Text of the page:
Publishing Books and Collecting Ancient Artwork
Kuching, Malaysian Borneo – I have finished my two monumental papers on "Ali of the Malay Archipelago" and the "History of the Sarawak Valley from early times to 1840." I am awaiting word from the publisher.
It will be two months now. I believe only 2-3 people will ever read the finished product, but it was fun to research, tromp through kampungs and to write them. The Sarawak Museum people are interested in the works but can't do anything until after the New Year.
I have been trying to classify our ceramic collection. When we travelled, and we travelled a lot over the past six years, we purchased items that we thought were valuable. We didn't have a clue what it was, but I would pick something out and Suriani (my wife) would do the bargaining. There is a price for white people and then the native price. Suriani negotiated the native price.
I started with the blue and whites. These are pieces that most of us have seen with a blue design on a white surface. At first they were bewildering but I managed to categorize them in three distinct flavors: Yuan, Ming and Qing. The Yuan are light blue with large animals, The Ming have darker blue with more intricate design, while the Qing have dragons. If you line each one up side-by-side you can tell the difference.
Each period is divided into the emperors that ruled China, and believe me, there sure were a lot of them. I tried to classify the works to the emperor of each period, but it got so confusing. Terms like "blue dot and orange peel texture," "dull and contrived brush strokes," "elegant solid form," " translucent and clear glazes” and "refreshing floral and tree motifs" are just some of the descriptions I gleaned from books. They just didn't make any sense to me. I mean, how would I know what a refreshing floral motif was? Then there were descriptions of the bubbles in the glaze which needed a microscope.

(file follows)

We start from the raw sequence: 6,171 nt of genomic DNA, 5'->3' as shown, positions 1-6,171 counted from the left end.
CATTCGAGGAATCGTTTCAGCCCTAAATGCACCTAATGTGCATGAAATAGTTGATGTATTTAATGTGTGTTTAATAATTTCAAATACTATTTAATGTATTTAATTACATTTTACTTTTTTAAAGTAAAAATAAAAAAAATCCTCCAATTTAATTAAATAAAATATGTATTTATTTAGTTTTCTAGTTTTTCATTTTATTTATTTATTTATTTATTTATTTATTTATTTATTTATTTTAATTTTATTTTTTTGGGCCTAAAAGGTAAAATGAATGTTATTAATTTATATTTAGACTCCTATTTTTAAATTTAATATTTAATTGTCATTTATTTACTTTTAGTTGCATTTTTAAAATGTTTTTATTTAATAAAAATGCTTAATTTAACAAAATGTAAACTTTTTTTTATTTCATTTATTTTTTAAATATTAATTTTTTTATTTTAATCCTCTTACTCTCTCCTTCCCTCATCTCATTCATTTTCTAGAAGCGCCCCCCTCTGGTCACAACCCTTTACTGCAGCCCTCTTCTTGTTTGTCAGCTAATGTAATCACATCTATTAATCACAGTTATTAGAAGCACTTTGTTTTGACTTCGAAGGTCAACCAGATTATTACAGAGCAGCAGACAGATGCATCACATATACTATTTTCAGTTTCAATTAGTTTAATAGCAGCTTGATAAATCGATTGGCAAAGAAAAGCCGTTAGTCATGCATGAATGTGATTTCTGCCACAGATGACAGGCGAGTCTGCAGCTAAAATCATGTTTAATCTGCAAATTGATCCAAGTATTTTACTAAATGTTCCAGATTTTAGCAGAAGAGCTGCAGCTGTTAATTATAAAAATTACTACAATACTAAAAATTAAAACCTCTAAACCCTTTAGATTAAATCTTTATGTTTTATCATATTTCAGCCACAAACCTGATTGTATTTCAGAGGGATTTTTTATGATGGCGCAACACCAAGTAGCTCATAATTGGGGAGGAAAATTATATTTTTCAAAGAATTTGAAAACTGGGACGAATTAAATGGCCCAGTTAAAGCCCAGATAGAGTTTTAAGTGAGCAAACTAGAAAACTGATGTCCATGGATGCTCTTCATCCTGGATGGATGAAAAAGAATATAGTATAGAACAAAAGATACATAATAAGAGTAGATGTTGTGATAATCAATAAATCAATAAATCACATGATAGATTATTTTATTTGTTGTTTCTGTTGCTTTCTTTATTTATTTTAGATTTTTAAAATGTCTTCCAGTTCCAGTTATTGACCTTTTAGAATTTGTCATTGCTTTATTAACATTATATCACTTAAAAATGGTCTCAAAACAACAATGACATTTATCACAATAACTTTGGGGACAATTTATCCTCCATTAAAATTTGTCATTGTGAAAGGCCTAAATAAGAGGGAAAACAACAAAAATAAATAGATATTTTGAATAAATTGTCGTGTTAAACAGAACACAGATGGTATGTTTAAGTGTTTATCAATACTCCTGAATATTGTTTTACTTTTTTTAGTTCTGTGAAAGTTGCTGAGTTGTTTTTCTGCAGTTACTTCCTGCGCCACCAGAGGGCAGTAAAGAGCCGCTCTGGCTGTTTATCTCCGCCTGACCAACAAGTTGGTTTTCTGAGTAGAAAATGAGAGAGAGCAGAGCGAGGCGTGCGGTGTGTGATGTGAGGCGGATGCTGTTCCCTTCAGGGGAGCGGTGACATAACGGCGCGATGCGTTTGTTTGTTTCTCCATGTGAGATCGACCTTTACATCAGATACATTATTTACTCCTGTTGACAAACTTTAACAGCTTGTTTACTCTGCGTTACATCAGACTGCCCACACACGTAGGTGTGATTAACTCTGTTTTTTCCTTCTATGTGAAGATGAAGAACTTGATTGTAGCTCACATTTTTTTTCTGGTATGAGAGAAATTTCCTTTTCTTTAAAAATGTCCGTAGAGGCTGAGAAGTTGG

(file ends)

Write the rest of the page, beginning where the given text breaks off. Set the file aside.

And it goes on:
The next grouping was the Islamic ware. They were also blue and white but have Moslem designs on them. They were easy because I live with an Islamic lady and were able to pick out those designs rather quickly.
The brown ones looked like ones that your children brought/bring home from camp or school while they were in the third or fourth grade. I was told they were the oldest, somewhere below the 5th century A.D., or the children were playing around a kiln much later. Your guess is as good as mine.
The last grouping I will call gay ware. These are metal, wood and ceramic pieces that show the genitalia. When the Christians and the Islamic people came through, they chopped off the genitalia or destroyed the art. I have bought whatever is left and I guess we now have 10 or 15 objects. The local dealers usually hide these so one must really search for them and they really let them go cheaply.
I don't know how much any of this stuff is worth. We have looked at Sotheby’s and Christie’s as well as E-Bay. None of the prices seem to match what we have. We will keep them for 10 years and the probably ship it all up to Hong Kong for an auction.
...Life is good. . . . .